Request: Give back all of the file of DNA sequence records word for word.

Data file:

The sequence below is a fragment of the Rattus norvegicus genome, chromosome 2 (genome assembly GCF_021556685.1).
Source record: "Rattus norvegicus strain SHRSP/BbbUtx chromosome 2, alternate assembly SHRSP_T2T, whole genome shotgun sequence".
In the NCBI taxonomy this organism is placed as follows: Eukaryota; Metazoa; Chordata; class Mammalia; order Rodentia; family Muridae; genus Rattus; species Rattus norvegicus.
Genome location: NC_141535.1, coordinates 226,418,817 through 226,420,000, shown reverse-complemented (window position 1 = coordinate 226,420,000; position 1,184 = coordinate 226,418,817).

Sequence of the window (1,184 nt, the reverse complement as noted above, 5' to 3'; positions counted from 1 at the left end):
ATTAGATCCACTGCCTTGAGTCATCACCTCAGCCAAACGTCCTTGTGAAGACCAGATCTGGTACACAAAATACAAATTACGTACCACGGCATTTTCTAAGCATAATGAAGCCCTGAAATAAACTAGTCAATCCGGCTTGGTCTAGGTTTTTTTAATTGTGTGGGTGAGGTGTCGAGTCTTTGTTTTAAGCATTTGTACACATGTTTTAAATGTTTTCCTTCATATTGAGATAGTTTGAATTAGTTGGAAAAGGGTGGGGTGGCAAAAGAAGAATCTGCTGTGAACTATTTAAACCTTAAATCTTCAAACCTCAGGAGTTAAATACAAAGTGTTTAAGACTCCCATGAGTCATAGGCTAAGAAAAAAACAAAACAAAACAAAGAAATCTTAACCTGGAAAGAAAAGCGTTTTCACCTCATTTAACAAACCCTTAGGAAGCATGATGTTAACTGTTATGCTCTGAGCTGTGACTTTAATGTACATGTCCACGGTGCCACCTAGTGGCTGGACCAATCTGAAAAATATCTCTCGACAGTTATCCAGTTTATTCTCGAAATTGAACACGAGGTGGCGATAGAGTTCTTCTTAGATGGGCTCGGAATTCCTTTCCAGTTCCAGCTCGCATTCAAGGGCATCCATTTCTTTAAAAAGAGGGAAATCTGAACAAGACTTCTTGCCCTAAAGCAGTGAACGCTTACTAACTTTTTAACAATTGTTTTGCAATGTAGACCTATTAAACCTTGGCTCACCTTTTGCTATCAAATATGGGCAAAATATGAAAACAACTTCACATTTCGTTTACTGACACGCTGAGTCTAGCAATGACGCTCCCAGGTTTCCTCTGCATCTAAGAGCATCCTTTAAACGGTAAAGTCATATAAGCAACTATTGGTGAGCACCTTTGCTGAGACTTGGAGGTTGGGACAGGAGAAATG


The sequence below is a fragment of the Rattus norvegicus genome, chromosome 2 (genome assembly GCF_021556685.1).
Source record: "Rattus norvegicus strain SHRSP/BbbUtx chromosome 2, alternate assembly SHRSP_T2T, whole genome shotgun sequence".
In the NCBI taxonomy this organism is placed as follows: Eukaryota; Metazoa; Chordata; class Mammalia; order Rodentia; family Muridae; genus Rattus; species Rattus norvegicus.
Genome location: NC_141535.1, coordinates 226,418,817 through 226,420,000, shown reverse-complemented (window position 1 = coordinate 226,420,000; position 1,184 = coordinate 226,418,817).

Sequence of the window (1,184 nt, the reverse complement as noted above, 5' to 3'; positions counted from 1 at the left end):
ATTAGATCCACTGCCTTGAGTCATCACCTCAGCCAAACGTCCTTGTGAAGACCAGATCTGGTACACAAAATACAAATTACGTACCACGGCATTTTCTAAGCATAATGAAGCCCTGAAATAAACTAGTCAATCCGGCTTGGTCTAGGTTTTTTTAATTGTGTGGGTGAGGTGTCGAGTCTTTGTTTTAAGCATTTGTACACATGTTTTAAATGTTTTCCTTCATATTGAGATAGTTTGAATTAGTTGGAAAAGGGTGGGGTGGCAAAAGAAGAATCTGCTGTGAACTATTTAAACCTTAAATCTTCAAACCTCAGGAGTTAAATACAAAGTGTTTAAGACTCCCATGAGTCATAGGCTAAGAAAAAAACAAAACAAAACAAAGAAATCTTAACCTGGAAAGAAAAGCGTTTTCACCTCATTTAACAAACCCTTAGGAAGCATGATGTTAACTGTTATGCTCTGAGCTGTGACTTTAATGTACATGTCCACGGTGCCACCTAGTGGCTGGACCAATCTGAAAAATATCTCTCGACAGTTATCCAGTTTATTCTCGAAATTGAACACGAGGTGGCGATAGAGTTCTTCTTAGATGGGCTCGGAATTCCTTTCCAGTTCCAGCTCGCATTCAAGGGCATCCATTTCTTTAAAAAGAGGGAAATCTGAACAAGACTTCTTGCCCTAAAGCAGTGAACGCTTACTAACTTTTTAACAATTGTTTTGCAATGTAGACCTATTAAACCTTGGCTCACCTTTTGCTATCAAATATGGGCAAAATATGAAAACAACTTCACATTTCGTTTACTGACACGCTGAGTCTAGCAATGACGCTCCCAGGTTTCCTCTGCATCTAAGAGCATCCTTTAAACGGTAAAGTCATATAAGCAACTATTGGTGAGCACCTTTGCTGAGACTTGGAGGTTGGGACAGGAGAAATG